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MariaDB sent dollar dip warning from NYSE

No immediate risk of delisting, but company intends to claw its way back

The New York Stock Exchange has notified MariaDB, the database services biz formed around a fork of MySQL, that it is not in compliance with its listing manual after the company's share price dipped below $1 over a 30-day period.

While the move has no immediate impact on the company's listing, it underlines the financial challenges facing MariaDB since its stock was placed on the financial market in December 2022.

In a Securities and Exchange Commission filing, MariaDB said it would notify the NYSE of its intent to regain compliance with the applicable continued listing standards.

"The company can regain compliance at any time within a six-month cure period following its receipt of the NYSE notice if, on the last trading day of any calendar month during the cure period, MariaDB's ordinary shares had a closing share price of at least $1.00 and an average closing share price of at least $1.00 over the 30 trading-day period ending on the last trading day of the applicable calendar month," the statement said [PDF].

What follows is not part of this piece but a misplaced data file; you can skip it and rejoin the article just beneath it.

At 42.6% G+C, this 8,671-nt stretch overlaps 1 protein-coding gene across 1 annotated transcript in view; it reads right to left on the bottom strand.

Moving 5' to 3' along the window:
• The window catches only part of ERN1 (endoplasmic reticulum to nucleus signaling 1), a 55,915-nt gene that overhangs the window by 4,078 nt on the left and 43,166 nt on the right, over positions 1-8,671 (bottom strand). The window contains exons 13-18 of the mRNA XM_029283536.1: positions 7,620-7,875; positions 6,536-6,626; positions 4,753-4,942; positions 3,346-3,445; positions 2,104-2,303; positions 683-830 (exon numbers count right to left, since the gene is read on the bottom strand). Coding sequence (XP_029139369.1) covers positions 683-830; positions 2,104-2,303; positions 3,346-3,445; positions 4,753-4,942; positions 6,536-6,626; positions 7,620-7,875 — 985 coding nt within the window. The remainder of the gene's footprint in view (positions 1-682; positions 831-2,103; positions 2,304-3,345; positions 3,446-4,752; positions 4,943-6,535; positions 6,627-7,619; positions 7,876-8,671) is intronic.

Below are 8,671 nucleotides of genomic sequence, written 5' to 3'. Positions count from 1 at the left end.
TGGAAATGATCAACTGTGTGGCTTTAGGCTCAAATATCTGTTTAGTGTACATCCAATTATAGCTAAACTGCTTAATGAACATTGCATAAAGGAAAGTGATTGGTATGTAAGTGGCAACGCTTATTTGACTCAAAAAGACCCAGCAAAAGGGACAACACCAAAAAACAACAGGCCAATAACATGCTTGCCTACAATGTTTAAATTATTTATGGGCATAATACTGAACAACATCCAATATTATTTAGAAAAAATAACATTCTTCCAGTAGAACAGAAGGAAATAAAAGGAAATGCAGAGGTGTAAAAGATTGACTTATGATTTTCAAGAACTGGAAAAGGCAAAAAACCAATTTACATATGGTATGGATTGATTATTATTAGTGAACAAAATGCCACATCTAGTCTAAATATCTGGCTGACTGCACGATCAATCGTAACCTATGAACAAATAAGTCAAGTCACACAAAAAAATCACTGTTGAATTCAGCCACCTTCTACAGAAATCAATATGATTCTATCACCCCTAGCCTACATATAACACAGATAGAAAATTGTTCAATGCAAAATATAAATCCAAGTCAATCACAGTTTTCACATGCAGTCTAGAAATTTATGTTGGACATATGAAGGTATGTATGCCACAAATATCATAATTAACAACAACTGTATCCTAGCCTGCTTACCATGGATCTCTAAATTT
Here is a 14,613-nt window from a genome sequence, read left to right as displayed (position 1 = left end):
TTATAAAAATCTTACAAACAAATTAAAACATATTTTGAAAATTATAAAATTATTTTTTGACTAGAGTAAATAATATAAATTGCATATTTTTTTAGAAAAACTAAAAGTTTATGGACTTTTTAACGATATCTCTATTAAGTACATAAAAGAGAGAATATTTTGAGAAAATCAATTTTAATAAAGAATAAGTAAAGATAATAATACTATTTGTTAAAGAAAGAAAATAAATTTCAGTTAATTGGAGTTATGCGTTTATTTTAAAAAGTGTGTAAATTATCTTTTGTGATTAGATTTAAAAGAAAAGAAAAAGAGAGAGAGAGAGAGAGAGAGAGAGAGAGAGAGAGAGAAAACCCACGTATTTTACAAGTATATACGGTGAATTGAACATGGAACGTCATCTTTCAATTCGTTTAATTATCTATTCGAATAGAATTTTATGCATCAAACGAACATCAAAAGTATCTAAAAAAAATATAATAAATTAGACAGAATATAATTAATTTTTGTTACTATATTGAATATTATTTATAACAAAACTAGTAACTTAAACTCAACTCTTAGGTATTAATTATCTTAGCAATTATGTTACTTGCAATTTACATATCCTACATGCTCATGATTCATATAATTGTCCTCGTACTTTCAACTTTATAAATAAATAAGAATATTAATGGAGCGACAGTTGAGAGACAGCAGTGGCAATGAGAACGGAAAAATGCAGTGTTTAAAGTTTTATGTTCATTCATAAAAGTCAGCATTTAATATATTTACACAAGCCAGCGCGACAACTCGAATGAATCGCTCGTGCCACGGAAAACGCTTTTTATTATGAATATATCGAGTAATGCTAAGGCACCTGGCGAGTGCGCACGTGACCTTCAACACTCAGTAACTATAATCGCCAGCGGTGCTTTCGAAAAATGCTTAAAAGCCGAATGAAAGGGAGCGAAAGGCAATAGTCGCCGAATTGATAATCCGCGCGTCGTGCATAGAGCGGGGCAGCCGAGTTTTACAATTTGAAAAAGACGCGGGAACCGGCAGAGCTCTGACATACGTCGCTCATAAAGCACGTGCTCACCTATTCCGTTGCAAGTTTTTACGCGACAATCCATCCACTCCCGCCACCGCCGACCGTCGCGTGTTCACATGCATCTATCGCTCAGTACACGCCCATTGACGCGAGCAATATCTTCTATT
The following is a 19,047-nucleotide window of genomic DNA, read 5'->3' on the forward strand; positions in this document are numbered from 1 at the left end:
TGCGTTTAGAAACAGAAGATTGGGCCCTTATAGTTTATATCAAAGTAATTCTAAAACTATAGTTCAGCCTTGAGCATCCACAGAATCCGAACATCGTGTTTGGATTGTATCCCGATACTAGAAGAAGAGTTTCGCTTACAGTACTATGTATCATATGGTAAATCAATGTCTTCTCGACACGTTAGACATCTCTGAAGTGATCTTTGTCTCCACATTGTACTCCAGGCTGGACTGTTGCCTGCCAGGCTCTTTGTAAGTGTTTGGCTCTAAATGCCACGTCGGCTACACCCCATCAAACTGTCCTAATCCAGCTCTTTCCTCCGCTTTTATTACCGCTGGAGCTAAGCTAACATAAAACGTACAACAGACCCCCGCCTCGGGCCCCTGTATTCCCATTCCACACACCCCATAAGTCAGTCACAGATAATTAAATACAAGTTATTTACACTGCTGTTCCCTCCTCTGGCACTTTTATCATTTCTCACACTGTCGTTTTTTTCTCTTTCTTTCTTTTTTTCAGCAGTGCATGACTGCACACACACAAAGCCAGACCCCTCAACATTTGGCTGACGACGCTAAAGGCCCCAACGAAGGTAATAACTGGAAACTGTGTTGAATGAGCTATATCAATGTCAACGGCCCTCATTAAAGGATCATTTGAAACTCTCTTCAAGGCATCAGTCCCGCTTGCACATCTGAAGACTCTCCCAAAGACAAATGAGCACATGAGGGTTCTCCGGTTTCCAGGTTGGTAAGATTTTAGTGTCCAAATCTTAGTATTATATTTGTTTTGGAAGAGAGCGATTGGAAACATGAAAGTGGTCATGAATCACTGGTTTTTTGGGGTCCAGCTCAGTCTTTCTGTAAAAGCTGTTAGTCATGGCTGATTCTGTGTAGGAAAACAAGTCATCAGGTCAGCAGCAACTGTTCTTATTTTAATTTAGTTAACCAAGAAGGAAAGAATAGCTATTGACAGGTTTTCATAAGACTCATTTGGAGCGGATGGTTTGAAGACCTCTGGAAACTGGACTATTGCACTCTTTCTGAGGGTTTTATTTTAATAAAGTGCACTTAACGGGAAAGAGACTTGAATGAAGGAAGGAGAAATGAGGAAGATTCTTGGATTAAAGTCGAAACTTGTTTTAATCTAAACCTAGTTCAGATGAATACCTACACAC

The Register has asked MariaDB for further comment.

MariaDB launched on the NYSE via a special purpose acquisition vehicle (SPAC), a combination of MariaDB and Cayman Islands-based Angel Pond Holdings Corp (APHC). Its shares were trading at $11.26 on December 16, giving it a $373.71 million market capitalization.

Shortly after the flotation, CEO Michael Howard told The Register the SPAC vehicle was chosen because of a combination of experience with financial services and the Asian market.

"For IPO in and of itself, it gave us an efficient and knowledgeable means to go public. Without having these people surrounding you, you're kind of a babe in the woods," Howard said at the time.

The company's share price dipped below a dollar in mid-May and has only briefly risen above the crucial marker since.

In April, the company made a small number of job cuts and repeated its "going concern" warning to the stock market. As of March, it was seeking additional capital to meet its projected working capital, operating, and debt repayment needs for periods after the end of September.

To be fair, a going concern notice in regulatory filings is far from unusual. Between 10 and 20 percent of companies may have issued one recently, according to research.

In May, the company told investors it was "in advanced discussions with a large commercial bank about a loan facility that includes both a term loan and a revolving credit facility."

The result of these talks has yet to emerge.

The share price has been reluctant to budge despite the company making a raft of well-received technology announcements. In May, it announced a PostgreSQL-compatible front end in its SkySQL Database-as-a-Service, which provides a globally distributed RDBMS on the back end. MariaDB can also function as a backend for MongoDB clients. ®

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